OPEC oil ministers decided for the third meeting in a row to lower the daily oil production quota coming from the 12 member cartel. The 2.2 million barrel per day cut is the largest pledged decline in OPEC history in the face of crude oil prices that have fallen more than 70% from record highs this summer. This brings the cartel’s combined production cuts to about 4.2 million bpd. The obvious goal of member countries is to shrink global supply and thus stem the plunge in oil prices. OPEC, which produces about one-third of the world’s oil supplies, normally moves the market with such announcements, but oil is down about five percent today.
OPEC member countries are losing money hand-over-fist as prices continue their free-fall. Furthermore, there is a substantial supply glut in the system, so much so that crude oil is being stored in tankers at sea because there is no place to deliver the product. Saudi Arabia, the largest oil producer in OPEC, is leading the way by lowering its oil production from 9.7 mbpd to 8.2 mbpd. However, Saudi Arabia does not have the massive financial and political pressures that Iran, Venezuela and non-OPEC member Russia have to contend with. All three of these nations need the barrel price of oil to be well north of $50 in order to sustain state budgets planned when oil prices were climbing. After oil’s dramatic collapse, these countries are operating in the red and will be greatly tempted to ignore OPEC-established quotas in order to generate desperately-needed cash. It is possible that a sustained drop in oil prices could threaten the stability of the Venezuelan, Iranian, and Russian governments.
According to CNBC, the previous two OPEC production cuts have only met with an estimated 50% compliance. Expect that ratio to continue to fall if oil prices continue to slide and budget shortfalls intensify. So, in essence, although OPEC member countries are all incentivized to pledge production cuts in the hopes of generating a turn-around in prices, each member country has its own circumstances and many of the poorer nations are simply not going to sit on their hands waiting for oil to rebound. OPEC’s chronic failure to enforce its production quotas makes them of dubious value.
One part of the supply chain that we can track fairly accurately are domestic oil companies, many of which are reigning in capital expenditures greatly. The rapid decline in oil prices has made many U.S. oil and natural gas producers scale back on projects, especially the largest and most expensive ventures. Combine collapsing oil prices with difficult credit markets, and there is very little incentive for producers to bring new reserves to market at the present time. Nearly every company has found that certain projects that looked profitable six months ago simply do not make financial sense with oil now between $40-$50 per barrel. The latest round of cut-backs comes from SandRidge Energy (SD) and Equitable Resources (EQT), which are cutting CapEx spending by 50% and 40% respectively. Hess Corp. (HES) has indicated that CapEx will fall by nearly 40% in the coming year. In addition, Devon Energy (DVN) is holding off on setting a budget for 2009 until it officially closes the books on 2008, not a bad move considering recent volatility.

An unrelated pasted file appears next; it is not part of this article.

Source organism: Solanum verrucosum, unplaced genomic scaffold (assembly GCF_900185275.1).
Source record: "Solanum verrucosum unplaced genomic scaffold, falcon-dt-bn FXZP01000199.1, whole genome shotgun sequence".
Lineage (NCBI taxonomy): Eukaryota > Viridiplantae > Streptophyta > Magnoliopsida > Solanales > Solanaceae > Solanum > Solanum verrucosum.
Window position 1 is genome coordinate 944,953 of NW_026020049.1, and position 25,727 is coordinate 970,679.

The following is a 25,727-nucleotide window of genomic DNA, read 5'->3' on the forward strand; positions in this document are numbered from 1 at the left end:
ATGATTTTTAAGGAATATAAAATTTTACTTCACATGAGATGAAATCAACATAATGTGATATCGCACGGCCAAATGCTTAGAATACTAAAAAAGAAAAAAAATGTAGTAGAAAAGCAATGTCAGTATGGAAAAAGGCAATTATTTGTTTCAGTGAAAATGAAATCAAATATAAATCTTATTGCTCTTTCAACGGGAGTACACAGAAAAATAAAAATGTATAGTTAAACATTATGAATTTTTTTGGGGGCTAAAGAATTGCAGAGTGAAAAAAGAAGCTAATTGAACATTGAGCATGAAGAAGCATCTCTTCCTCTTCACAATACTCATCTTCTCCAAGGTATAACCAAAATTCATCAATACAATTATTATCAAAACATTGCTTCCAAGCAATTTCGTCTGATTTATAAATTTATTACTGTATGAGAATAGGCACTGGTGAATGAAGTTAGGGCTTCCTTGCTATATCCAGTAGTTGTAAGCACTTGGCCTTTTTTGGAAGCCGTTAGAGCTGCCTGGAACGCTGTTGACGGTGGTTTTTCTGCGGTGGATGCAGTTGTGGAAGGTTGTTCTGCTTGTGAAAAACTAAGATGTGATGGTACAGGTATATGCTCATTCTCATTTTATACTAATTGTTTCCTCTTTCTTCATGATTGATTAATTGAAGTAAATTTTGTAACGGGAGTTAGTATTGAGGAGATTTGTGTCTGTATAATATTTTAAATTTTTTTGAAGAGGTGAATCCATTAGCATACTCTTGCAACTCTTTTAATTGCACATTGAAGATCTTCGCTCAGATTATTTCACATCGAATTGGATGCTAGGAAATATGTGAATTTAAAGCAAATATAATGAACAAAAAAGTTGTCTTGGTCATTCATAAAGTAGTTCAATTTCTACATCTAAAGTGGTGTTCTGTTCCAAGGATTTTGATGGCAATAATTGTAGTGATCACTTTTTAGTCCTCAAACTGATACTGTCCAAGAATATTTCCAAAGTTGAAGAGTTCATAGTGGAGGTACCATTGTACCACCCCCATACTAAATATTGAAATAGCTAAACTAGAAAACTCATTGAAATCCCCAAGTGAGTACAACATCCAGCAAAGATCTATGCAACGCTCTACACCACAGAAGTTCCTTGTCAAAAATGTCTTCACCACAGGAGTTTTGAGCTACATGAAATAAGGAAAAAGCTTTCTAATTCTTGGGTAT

While it is unclear just how much the supply will contract, it is clear that OPEC would like it to contract as quickly as possible. Global demand has been extremely weak in recent months as a world-wide recession has taken hold. Modern economies run on oil and when economic activity begins to grow again, watch out for a spike in oil prices, as supply will be likely be tight. This will only exacerbate the roller coaster ride in oil prices that we have seen over the past few years.
One word of note, readers of our blog will recall a post from October 16th (Oil Stocks Are Cheap, But Will It Last?) describing the status of energy stocks as crude prices continued to drop. At the time oil had dropped exactly 50% from the high of $147 just a few months before, and I attempted to speculate as to where the floor in oil prices would be. I made the case that supply would be constrained by a further drop in prices from $74 as expensive production projects would be placed on hold, and that a drop substantially below $60 per barrel is not sustainable.
Well, let me say, that while a price this low may not be sustainable, I did not anticipate the steepness of the drop we have seen. However, my over-arching theory (as an equity analyst, not an energy analyst) was that oil stocks were due to rebound. And rebound they have, of the four stocks highlighted in that piece, only Transocean (RIG) is lower, dropping losing 18% since the post. RIG supplies deep-water drilling equipment and is especially susceptible to the declining price of crude. The big winner has been oil and natural gas producer Petrohawk (HK) which in two months time has gained 72%. Likewise the two major producers Exxon (XOM) and Chevron (CVX) have both gained more than 30% in that time.
So, the fundamental question is when will economic growth recover? According to the NBER, the current recession began a year ago, and it is already the 4th longest recession in more than 80 years. We have included a helpful chart from the Wall Street Journal for reference. We firmly believe that this recession is not going to be another Great Depression, as some pundits and politicians would have you believe. The Fed and other central banks around the world have pledge to take all available actions to preclude this type of economic catastrophe. Yesterday, the Federal Reserve cuts its Fed Funds Target Rate to an historic low, .25%. While it is anyone’s guess as to how deep this recession will ultimately be, it is likely that the worst is behind us and economic activity could very well begin to grow within the next few quarters.